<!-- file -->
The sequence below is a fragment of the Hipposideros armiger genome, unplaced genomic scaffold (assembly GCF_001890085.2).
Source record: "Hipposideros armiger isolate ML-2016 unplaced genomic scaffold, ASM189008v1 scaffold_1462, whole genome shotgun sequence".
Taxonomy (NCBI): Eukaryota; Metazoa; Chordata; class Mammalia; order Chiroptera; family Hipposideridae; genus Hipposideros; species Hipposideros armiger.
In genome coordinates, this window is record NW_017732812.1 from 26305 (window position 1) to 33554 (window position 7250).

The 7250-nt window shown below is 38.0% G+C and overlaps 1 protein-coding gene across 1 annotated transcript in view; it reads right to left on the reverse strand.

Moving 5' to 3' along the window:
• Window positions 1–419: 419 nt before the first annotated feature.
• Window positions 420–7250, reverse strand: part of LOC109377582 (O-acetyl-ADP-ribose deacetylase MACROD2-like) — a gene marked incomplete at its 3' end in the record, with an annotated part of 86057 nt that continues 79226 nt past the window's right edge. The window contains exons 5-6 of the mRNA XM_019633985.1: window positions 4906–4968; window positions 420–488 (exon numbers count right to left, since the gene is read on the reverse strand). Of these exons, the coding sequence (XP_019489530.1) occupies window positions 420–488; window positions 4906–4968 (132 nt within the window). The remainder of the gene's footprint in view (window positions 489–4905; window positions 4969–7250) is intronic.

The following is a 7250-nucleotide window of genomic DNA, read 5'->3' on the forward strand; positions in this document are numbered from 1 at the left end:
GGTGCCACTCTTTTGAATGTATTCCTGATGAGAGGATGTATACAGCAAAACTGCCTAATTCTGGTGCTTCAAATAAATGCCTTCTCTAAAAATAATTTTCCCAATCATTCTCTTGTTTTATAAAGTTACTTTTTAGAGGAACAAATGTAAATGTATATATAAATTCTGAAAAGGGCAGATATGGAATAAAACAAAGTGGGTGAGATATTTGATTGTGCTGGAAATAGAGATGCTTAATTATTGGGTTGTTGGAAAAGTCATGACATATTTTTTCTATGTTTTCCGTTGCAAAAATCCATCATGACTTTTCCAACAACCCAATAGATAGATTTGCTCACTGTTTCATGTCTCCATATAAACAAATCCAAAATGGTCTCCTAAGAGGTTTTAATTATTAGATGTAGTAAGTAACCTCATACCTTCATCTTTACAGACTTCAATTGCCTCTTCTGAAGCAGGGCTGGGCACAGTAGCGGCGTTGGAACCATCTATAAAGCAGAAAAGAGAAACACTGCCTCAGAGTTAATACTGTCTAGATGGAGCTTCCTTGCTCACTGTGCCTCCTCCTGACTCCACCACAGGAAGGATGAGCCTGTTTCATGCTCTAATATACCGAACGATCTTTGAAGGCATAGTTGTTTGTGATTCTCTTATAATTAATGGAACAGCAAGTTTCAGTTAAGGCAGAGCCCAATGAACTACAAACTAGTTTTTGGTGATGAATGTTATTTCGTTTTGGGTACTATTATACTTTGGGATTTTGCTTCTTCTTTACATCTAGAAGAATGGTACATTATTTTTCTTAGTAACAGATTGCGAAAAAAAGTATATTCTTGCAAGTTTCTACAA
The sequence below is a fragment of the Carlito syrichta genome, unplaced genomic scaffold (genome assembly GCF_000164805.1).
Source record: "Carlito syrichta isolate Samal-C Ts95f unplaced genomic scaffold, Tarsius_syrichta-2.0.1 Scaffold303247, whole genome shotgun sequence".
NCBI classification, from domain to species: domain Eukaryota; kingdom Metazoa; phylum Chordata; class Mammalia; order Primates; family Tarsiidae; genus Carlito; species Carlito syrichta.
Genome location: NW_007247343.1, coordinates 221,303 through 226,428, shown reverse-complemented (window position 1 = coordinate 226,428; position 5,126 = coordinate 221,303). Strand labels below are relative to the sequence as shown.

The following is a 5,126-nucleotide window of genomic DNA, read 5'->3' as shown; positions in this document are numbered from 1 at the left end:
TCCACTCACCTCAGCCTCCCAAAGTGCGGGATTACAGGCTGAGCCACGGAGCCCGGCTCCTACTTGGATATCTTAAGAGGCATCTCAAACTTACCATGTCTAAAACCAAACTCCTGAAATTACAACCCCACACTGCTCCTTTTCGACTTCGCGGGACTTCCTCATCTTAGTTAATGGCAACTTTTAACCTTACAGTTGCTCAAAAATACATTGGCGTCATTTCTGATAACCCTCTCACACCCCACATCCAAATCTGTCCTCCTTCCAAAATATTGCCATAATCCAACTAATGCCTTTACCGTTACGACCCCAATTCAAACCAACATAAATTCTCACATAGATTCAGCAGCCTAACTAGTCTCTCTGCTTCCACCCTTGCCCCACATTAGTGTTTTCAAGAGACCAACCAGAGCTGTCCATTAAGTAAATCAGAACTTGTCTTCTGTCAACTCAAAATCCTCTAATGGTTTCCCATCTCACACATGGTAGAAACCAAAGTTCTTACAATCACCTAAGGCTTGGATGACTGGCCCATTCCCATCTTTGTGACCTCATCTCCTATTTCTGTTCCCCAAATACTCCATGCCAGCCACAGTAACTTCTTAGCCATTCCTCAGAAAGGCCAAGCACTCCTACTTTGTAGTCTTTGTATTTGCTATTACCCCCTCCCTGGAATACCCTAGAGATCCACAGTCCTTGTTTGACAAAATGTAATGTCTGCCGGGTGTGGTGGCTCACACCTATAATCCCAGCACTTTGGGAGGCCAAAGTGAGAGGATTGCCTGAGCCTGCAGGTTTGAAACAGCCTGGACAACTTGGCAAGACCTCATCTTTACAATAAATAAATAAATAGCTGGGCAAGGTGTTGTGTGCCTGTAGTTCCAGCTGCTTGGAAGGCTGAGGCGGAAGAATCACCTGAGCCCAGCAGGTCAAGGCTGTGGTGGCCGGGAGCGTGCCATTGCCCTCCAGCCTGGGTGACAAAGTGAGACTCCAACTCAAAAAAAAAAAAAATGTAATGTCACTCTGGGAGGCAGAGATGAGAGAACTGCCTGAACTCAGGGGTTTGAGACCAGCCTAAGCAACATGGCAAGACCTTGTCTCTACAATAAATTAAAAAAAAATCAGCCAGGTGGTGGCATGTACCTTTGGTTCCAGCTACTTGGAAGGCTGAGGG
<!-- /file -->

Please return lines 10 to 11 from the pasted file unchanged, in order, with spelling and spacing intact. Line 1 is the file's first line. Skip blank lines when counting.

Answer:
GGTGCCACTCTTTTGAATGTATTCCTGATGAGAGGATGTATACAGCAAAACTGCCTAATTCTGGTGCTTCAAATAAATGCCTTCTCTAAAAATAATTTTCCCAATCATTCTCTTGTTTTATAAAGTTACTTTTTAGAGGAACAAATGTAAATGTATATATAAATTCTGAAAAGGGCAGATATGGAATAAAACAAAGTGGGTGAGATATTTGATTGTGCTGGAAATAGAGATGCTTAATTATTGGGTTGTTGGAAAAGTCATGACATATTTTTTCTATGTTTTCCGTTGCAAAAATCCATCATGACTTTTCCAACAACCCAATAGATAGATTTGCTCACTGTTTCATGTCTCCATATAAACAAATCCAAAATGGTCTCCTAAGAGGTTTTAATTATTAGATGTAGTAAGTAACCTCATACCTTCATCTTTACAGACTTCAATTGCCTCTTCTGAAGCAGGGCTGGGCACAGTAGCGGCGTTGGAACCATCTATAAAGCAGAAAAGAGAAACACTGCCTCAGAGTTAATACTGTCTAGATGGAGCTTCCTTGCTCACTGTGCCTCCTCCTGACTCCACCACAGGAAGGATGAGCCTGTTTCATGCTCTAATATACCGAACGATCTTTGAAGGCATAGTTGTTTGTGATTCTCTTATAATTAATGGAACAGCAAGTTTCAGTTAAGGCAGAGCCCAATGAACTACAAACTAGTTTTTGGTGATGAATGTTATTTCGTTTTGGGTACTATTATACTTTGGGATTTTGCTTCTTCTTTACATCTAGAAGAATGGTACATTATTTTTCTTAGTAACAGATTGCGAAAAAAAGTATATTCTTGCAAGTTTCTACAA
The sequence below is a fragment of the Carlito syrichta genome, unplaced genomic scaffold (genome assembly GCF_000164805.1).